Most work that takes place in Slack happens in public channels — and for good reason. When team members have a shared space to ask questions, bring issues to light, and make decisions, progress can happen that much faster. This kind of transparency is also a boon for executives and other cross-functional team members on the lookout for insights and information.
Here’s a collection of posts that will take you through everything from setting up channels for your team to how to use them to improve team collaboration, and even culture, at work.
Rather than tell you the benefits of channels, we thought we’d show you six ways that channels can transform your work and how they help organize different kinds of projects happening across an organization. Next, we show you how to organize your work life into Slack channels and delve deeper into the ways you can structure and label channels to make key information easier to find.
Ways channels can improve your work
The 5 essential Slack channels you didn’t know your team needed covers topics ranging from how to set up dedicated company news and announcements channels to setting up more social channels that bring employees closer together and encourage them to exchange skills and expertise. But it’s important not to forget about celebrating and supporting your teammates in Slack, so we offered ideas for channels that help new hires feel welcome and channels that help teams celebrate wins.
The story of #beeftweets and our piece on how to foster good ideas from the inside share examples from how we use Slack with our own teams. Our #beeftweets channel is where we track easily solvable problems that customers report (and that can often be fixed within hours of them being reported). And then we have a series of channels that we use for brainstorming new product ideas internally. Both posts tell you how to replicate these processes with your own teams.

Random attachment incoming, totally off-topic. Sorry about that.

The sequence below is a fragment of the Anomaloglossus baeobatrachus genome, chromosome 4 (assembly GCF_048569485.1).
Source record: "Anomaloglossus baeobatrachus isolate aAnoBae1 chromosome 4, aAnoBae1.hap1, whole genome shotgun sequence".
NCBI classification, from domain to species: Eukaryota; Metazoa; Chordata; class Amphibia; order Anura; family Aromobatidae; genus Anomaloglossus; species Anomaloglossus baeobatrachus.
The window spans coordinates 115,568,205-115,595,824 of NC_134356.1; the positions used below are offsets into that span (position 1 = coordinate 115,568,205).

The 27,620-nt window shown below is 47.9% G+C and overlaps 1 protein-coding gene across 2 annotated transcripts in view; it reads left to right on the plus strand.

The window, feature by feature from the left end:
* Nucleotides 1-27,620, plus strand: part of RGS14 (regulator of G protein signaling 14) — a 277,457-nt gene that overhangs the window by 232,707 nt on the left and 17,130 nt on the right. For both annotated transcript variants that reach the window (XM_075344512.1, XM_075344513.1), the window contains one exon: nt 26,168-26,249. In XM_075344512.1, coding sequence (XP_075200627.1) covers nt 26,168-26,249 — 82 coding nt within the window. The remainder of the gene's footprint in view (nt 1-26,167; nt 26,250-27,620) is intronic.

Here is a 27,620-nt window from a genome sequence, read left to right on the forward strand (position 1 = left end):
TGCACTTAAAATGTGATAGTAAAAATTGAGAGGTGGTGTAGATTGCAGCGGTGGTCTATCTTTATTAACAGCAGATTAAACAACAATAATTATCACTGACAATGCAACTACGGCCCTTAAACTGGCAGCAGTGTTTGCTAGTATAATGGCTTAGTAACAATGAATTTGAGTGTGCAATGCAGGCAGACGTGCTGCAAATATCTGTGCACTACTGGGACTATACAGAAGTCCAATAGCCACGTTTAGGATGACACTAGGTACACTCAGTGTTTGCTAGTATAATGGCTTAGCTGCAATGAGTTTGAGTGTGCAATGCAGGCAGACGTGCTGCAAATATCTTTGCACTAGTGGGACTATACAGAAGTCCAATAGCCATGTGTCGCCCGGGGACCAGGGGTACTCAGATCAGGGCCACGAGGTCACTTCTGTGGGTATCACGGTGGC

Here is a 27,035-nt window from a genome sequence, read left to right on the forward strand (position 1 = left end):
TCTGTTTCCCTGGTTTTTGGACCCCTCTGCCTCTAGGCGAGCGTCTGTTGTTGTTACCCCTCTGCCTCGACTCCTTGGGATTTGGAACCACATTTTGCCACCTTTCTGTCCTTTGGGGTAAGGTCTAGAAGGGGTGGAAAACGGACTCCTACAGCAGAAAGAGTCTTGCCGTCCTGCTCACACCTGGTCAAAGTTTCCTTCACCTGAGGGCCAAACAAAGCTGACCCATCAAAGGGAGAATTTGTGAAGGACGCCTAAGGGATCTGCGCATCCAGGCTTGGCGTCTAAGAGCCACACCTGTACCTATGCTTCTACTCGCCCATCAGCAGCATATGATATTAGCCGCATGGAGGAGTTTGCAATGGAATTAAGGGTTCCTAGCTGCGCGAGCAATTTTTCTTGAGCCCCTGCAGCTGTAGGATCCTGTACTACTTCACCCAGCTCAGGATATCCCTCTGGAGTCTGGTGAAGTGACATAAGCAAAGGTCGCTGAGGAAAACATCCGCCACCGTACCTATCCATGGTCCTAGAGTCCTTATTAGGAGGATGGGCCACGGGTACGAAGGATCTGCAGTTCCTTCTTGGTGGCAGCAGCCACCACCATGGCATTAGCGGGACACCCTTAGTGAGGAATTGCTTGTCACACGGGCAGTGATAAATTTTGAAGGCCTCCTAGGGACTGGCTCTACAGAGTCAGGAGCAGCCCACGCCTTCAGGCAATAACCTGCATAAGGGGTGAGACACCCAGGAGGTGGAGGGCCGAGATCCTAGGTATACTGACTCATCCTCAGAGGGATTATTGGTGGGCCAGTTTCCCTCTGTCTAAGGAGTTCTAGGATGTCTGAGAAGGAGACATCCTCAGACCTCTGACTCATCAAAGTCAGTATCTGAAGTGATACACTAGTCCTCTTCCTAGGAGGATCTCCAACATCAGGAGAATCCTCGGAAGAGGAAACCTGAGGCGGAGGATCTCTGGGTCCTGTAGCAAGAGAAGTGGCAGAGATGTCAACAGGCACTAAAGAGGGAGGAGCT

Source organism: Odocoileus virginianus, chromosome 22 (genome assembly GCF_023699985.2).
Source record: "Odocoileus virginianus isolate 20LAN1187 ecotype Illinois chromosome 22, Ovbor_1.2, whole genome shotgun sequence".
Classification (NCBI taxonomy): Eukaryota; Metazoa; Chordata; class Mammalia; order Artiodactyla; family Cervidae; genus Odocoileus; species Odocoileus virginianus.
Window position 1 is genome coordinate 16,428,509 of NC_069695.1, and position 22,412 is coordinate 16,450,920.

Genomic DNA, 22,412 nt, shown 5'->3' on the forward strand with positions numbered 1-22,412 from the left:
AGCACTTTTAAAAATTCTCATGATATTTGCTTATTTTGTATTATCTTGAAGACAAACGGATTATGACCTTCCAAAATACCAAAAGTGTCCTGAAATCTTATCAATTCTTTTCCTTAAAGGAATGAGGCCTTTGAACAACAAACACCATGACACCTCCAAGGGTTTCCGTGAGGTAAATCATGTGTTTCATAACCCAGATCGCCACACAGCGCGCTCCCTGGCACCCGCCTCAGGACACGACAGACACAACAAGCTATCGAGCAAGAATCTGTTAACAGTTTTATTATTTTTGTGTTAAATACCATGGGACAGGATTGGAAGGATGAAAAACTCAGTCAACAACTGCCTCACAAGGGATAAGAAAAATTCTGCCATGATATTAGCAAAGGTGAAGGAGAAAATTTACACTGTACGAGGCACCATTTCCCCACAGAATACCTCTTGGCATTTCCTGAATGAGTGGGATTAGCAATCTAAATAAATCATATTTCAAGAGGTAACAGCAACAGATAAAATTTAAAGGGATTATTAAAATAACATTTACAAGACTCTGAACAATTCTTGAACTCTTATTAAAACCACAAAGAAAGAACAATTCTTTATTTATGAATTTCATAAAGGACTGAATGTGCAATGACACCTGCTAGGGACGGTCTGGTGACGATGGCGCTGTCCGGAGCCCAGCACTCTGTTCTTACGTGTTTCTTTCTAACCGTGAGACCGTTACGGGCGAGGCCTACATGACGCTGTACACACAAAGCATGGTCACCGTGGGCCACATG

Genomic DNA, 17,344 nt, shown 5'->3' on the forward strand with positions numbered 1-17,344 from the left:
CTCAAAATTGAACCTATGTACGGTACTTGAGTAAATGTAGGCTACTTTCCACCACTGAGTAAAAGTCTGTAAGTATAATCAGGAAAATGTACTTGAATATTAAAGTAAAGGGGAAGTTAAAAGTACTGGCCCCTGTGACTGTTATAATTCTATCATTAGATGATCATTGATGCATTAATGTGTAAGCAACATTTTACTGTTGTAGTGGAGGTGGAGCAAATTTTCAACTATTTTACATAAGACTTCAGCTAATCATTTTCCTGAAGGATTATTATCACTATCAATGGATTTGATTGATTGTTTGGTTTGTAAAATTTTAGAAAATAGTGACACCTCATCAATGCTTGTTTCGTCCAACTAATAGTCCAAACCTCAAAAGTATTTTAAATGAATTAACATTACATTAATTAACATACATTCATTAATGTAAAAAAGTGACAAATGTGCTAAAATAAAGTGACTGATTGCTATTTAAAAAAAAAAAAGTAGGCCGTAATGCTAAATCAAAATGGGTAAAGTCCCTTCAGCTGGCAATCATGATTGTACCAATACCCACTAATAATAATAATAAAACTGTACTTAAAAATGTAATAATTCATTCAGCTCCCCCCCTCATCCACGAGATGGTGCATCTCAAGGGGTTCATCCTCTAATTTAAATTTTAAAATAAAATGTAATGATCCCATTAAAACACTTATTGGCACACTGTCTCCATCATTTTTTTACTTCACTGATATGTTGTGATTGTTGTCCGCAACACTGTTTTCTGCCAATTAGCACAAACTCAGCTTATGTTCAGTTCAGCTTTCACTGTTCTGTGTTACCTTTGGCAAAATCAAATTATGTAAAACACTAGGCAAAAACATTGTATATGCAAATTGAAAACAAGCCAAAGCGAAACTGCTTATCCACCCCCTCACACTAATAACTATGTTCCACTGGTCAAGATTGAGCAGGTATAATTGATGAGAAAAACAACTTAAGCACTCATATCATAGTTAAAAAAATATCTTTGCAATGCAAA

The power of machine-generated channels goes into all the ways that you can integrate Slack with tools and services (like Zendesk and Jira) that teams use regularly. Data from these various sources can automatically report updates, tweets, and new tickets into Slack channels for everyone to see.
How to work with others in channels
Once you get the hang of things, you may want to explore shared channels — a feature that creates a bridge between two companies’ Slack workspaces so that teams on either side can better keep in touch. To help you bring even more of your work into Slack, we also walk you through some examples of how to bring outsiders into your team’s workspace. On the flip side, shared channels can help freelancers and independent consultants manage working with dozens of other companies, too.
Advice for large teams on Slack is aimed squarely at large organizations with thousands of people adopting Slack. It’s filled with ideas and wisdom from other teams on how they’ve optimized Slack to collaborate at scale.
Channels break down all kinds of barriers in organizations, whether geographical or informational, and help everyone find what they need. A thoughtful setup helps set everyone up for success. Fortunately, it’s not difficult to do.
Matt Haughey remembers when changing channels required getting up and crossing a living room to accomplish.